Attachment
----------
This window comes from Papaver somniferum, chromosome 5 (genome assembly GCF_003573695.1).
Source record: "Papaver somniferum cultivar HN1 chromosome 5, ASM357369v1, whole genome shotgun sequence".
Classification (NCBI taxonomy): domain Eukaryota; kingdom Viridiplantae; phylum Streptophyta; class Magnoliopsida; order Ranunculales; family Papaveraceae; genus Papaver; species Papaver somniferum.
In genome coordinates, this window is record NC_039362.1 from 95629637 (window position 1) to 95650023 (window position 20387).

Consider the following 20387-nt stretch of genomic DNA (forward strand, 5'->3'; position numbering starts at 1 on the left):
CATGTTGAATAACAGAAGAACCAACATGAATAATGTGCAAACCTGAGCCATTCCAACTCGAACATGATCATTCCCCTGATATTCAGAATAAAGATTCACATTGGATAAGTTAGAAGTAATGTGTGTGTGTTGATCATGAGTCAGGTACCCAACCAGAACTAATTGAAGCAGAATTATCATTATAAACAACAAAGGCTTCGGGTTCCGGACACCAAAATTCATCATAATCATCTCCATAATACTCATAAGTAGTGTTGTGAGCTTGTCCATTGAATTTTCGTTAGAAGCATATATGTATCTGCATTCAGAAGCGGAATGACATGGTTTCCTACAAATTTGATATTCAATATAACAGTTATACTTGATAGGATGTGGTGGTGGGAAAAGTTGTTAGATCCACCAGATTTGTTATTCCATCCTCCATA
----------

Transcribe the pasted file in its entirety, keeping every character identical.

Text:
This window comes from Papaver somniferum, chromosome 5 (genome assembly GCF_003573695.1).
Source record: "Papaver somniferum cultivar HN1 chromosome 5, ASM357369v1, whole genome shotgun sequence".
Classification (NCBI taxonomy): domain Eukaryota; kingdom Viridiplantae; phylum Streptophyta; class Magnoliopsida; order Ranunculales; family Papaveraceae; genus Papaver; species Papaver somniferum.
In genome coordinates, this window is record NC_039362.1 from 95629637 (window position 1) to 95650023 (window position 20387).

Consider the following 20387-nt stretch of genomic DNA (forward strand, 5'->3'; position numbering starts at 1 on the left):
CATGTTGAATAACAGAAGAACCAACATGAATAATGTGCAAACCTGAGCCATTCCAACTCGAACATGATCATTCCCCTGATATTCAGAATAAAGATTCACATTGGATAAGTTAGAAGTAATGTGTGTGTGTTGATCATGAGTCAGGTACCCAACCAGAACTAATTGAAGCAGAATTATCATTATAAACAACAAAGGCTTCGGGTTCCGGACACCAAAATTCATCATAATCATCTCCATAATACTCATAAGTAGTGTTGTGAGCTTGTCCATTGAATTTTCGTTAGAAGCATATATGTATCTGCATTCAGAAGCGGAATGACATGGTTTCCTACAAATTTGATATTCAATATAACAGTTATACTTGATAGGATGTGGTGGTGGGAAAAGTTGTTAGATCCACCAGATTTGTTATTCCATCCTCCATA